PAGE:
They’d hired private caregivers to stay with her most of the day (and some nights) to try to keep her calm and assist her to the bathroom, into her wheelchair, etc. The caregivers and facility staff (and the patient) were calling and texting the children constantly to report issues and ask for instructions. The family had difficulty reaching the facility doctor who didn’t seem engaged or interested in what was going on, which frustrated the family even more.
They were paying almost $30,000 every month to provide care for their mother. Most of this was the private fee to the nursing home, though part of it was for private caregivers, therapists, medications, equipment, etc. Despite this huge expense, everyone was miserable, stressed, and overwhelmed. Sadly, families are experiencing situations like this all across the country (perhaps the world) every day.
A short time into my first visit it was clear to me what the biggest problem was. Helen was living in a nursing home and she didn’t belong there. She needed to be in a different environment, where she wasn’t kept awake at night by people moaning and screaming, or by staff coming in to check on her and give her medications. She needed to be someplace where she had more control over what happened to her. A place where she had more dignity.
But no one had suggested this,or at least encouraged it, before, so there she remained, day after difficult day, night after miserable night.
Once I suggested that there could be an alternative, the family was very interested, but there were a number of details to sort out, and they had a very hard time agreeing on what was best. So we held a family meeting, talked for quite a while about the various options, and came up with a plan that everyone could support. I got in touch with some of my resources and made arrangements for in-home caregivers, home health nursing, physical therapy, etc.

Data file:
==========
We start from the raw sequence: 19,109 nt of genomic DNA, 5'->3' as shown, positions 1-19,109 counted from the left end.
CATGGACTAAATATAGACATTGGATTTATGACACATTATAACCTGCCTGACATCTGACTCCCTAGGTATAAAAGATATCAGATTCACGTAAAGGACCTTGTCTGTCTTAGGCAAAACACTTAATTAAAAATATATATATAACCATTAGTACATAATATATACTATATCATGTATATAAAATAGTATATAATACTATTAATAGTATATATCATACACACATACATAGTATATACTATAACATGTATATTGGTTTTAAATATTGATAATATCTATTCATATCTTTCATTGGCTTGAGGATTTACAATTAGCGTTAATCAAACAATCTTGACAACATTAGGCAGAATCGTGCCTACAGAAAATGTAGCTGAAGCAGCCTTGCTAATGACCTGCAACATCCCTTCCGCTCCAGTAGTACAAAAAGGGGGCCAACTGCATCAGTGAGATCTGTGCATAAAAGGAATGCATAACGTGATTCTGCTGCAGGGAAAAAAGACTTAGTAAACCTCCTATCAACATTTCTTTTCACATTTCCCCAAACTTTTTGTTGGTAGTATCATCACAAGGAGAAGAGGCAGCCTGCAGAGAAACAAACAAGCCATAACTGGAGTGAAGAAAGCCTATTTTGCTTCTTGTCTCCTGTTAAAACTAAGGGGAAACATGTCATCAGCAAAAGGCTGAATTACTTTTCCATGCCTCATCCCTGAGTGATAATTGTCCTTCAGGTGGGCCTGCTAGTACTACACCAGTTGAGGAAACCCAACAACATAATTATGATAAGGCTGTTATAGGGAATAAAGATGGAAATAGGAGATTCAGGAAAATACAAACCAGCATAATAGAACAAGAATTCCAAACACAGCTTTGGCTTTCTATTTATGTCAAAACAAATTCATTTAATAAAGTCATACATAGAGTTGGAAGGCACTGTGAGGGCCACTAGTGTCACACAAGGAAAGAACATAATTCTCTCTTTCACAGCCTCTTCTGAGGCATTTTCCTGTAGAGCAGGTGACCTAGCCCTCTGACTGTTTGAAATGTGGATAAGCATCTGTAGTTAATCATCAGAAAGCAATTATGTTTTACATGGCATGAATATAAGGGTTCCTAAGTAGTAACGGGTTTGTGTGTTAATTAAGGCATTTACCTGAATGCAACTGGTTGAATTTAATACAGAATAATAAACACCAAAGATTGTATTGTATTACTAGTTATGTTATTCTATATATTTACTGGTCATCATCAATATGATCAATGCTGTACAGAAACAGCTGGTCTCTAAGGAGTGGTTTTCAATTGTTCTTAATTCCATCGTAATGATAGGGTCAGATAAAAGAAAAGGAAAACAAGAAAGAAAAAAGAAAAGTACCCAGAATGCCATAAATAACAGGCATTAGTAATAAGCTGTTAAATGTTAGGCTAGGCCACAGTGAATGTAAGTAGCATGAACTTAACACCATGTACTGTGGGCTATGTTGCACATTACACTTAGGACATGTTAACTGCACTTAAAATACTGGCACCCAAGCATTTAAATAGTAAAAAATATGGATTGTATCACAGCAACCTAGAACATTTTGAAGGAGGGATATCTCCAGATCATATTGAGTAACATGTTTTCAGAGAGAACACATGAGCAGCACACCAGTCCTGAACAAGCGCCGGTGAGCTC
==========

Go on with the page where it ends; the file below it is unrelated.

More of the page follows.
Today, just a few months later, Helen lives in a nice 2-bedroom apartment in a very nice independent living community with full-time caregivers. She is not in pain, is off most of the medications, has friends coming to visit her regularly, and is brought to a nearby health club to exercise with a trainer 4 or 5 days a week.
Her children are living their own lives again, traveling and focusing on their own families and their careers. They visit her regularly- to enjoy being together, not to be putting out fires.
And they are spending less money than they were before—when everyone was completely overwhelmed and miserable.
I hate to think of what condition Helen would be in right now if the family had not requested that I come in to evaluate and care for her.
My grandmother never had to leave her apartment and live in a nursing home. My mother cared for her and made sure that her last years were dignified, supported and as comfortable as possible.
My mother never spent a day in a nursing home either. When her health declined our family came together to ensure that she could remain at home, surrounded by her husband, children and grandchildren.
I realize that not every family has the necessary resources, and there are times when it does truly make the most sense for someone to stay—for either a brief period or for an extended period—in a nursing home.
But unless you know that there may be better alternatives, you may be relying on old, or inaccurate information, and subjecting yourself and/or your loved ones to a far less joyful, dignified and meaningful experience of life.
If you have a loved in in a nursing home and want to explore whether there could be a better alternative, please don’t hesitate to contact me so we can discuss it.